Surviving the Christmas Feast

It’s the holiday season! It’s a very fun time of year. I love seeing my  kids get excited!

I have been working with an awesome group of ladies who are committed to making good choices during this food-laden season. It’s not about deprivation. I like how one of the ladies put it… “I can have that cookie if I want, but I can choose to not have it too!”

Plus I feel very strongly that life is more than food. Yes, even during the holidays.

Our new group starts tomorrow! In the spirit of giving, you can have a friend join our group for free. There are 2 join options.  Let’s chat and decide which option is best for you!



Do you need a little help staying on track this holiday season?


Saving and Sharing

I hope you had a wonderful Thanksgiving! I enjoyed a few days of spending extra time with my favorites while visiting extended family.


My oldest requested to go Black Friday shopping. It wasn’t terribly crowded! I got some good deals and had fun with my girlies! We have always tried to teach the girls about budgeting and Friday was no exception. They have really big hearts, and want to buy gifts for EVERYONE, so it presents a teaching moment. One of the reasons that we should want to save money is so that we can SHARE with those in need. Today, I thought I would share some ways that you can save money in the kitchen and still eat healthy… so that you have more to share!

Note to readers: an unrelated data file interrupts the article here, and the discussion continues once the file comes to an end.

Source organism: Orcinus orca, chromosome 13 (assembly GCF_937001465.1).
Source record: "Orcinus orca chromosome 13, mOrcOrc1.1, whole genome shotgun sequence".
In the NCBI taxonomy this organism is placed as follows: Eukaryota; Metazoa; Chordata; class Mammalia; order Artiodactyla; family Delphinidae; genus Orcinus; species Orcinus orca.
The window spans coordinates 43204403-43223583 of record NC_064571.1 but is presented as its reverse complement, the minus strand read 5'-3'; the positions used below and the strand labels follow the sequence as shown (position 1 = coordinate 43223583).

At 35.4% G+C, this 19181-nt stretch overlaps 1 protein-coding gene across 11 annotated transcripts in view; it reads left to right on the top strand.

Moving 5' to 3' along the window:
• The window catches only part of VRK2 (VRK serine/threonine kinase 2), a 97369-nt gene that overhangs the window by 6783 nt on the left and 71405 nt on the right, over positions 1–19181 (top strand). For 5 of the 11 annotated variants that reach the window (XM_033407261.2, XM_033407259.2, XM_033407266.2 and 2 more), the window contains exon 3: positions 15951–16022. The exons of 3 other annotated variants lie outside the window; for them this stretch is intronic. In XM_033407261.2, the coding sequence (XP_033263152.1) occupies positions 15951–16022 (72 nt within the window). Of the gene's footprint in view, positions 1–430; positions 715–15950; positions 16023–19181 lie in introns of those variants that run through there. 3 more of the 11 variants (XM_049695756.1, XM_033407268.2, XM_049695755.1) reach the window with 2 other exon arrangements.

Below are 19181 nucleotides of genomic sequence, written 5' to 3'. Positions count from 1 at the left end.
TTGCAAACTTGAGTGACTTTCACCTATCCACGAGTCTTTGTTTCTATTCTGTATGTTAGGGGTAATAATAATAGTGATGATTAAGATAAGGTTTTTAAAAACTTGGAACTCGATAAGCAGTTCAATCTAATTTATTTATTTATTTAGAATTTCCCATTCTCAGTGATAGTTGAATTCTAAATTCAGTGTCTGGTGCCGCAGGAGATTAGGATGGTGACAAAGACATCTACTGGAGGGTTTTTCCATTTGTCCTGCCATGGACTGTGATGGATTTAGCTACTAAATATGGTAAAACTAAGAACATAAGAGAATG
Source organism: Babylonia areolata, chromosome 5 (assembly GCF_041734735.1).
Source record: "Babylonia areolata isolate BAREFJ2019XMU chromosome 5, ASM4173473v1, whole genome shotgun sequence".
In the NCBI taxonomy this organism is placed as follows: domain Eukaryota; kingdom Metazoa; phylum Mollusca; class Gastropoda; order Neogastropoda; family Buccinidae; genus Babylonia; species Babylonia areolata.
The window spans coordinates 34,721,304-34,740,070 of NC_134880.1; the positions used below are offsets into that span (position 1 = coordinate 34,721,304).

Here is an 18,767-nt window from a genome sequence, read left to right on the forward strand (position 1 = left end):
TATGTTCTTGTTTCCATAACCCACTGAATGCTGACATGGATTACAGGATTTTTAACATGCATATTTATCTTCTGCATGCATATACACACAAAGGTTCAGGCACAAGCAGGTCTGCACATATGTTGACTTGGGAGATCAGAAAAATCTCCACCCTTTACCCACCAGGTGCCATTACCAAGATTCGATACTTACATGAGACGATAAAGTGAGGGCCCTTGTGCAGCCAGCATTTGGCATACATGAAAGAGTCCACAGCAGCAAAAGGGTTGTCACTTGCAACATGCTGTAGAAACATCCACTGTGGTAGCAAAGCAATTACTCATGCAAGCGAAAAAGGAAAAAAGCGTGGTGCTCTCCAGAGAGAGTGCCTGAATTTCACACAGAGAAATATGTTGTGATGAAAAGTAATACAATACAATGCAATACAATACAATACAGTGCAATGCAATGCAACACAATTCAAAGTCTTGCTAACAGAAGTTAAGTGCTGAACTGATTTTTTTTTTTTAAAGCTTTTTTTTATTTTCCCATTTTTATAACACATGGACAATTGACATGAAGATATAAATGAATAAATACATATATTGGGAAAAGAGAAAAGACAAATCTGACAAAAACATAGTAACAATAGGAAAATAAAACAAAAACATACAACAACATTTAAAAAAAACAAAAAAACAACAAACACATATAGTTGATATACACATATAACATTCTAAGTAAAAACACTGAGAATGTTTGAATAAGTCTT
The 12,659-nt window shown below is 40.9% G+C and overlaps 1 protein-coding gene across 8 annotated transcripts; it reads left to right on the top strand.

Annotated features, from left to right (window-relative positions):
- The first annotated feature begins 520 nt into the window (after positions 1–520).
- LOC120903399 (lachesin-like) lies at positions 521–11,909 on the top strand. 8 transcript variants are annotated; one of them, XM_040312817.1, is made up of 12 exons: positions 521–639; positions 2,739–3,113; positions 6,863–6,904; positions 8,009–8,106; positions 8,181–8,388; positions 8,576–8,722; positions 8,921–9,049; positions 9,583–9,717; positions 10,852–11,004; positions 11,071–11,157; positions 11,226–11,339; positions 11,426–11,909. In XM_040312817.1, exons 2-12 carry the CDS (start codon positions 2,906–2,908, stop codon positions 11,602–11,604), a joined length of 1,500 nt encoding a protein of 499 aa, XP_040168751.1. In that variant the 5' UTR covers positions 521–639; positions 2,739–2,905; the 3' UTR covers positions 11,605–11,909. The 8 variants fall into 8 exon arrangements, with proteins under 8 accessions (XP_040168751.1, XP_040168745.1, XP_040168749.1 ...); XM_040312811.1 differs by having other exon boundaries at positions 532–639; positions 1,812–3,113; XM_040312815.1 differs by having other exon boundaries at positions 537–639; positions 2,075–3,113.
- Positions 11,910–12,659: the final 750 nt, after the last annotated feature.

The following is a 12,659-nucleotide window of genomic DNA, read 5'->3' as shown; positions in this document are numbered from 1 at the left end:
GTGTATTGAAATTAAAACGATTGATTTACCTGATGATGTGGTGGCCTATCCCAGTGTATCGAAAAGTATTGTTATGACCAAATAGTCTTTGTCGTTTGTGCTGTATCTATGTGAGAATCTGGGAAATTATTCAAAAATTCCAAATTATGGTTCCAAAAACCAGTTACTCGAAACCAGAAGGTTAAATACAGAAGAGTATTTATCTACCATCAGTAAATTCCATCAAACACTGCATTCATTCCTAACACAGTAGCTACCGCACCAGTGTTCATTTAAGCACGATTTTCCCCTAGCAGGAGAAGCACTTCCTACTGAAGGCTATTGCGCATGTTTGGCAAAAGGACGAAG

Eat at home. Did you know that some sources report that the average American eats out 4-5 times per week?? We all know that most restaurant meals are very large and high in sugar, fat, and sodium. It also gets expensive. Let’s say you spend $8 per meal/ $32 per week or $128 per month, and that is for 1 person… with a conservatively priced meal. The actual average per month for 1 person is $232.

Go meatless at least once a week.

Purchase seasonal produce.

Frozen veggies are OK! They have been flash frozen at their peak, so as long as you don’t cook them to death – you’re good!

Decrease processed food. Most processed “food” is full of chemicals that your body will have trouble processing.

Join a CSA.

Make your own seasoning mixes and salad dressings.

Stock up when there’s a good sale or coupon. However, just because it’s on sale or you have a coupon, does NOT mean that you have to buy it. Sure, if it’s something you were going to buy anyway or need to purchase in the future, go for it. If not, put it back… you can even leave the coupon sitting next to it for someone who might need it (if it’s a paper coupon).

Green bean casserole

If you are accustomed to using condensed cream of _______________ soup for casseroles, give this a try instead. We love it!

Green bean casserole (Dairy-free and gluten-free)

Three 15 oz. cans green beans

4 oz. can of mushrooms (optional)

½ cup onions

1 T. olive oil

½ tsp. garlic powder

½ tsp. pepper

5 T. gluten-free flour (all-purpose blend or whole wheat flour if not gluten-free)

1 cup vegetable broth

1 cup unsweetened almond milk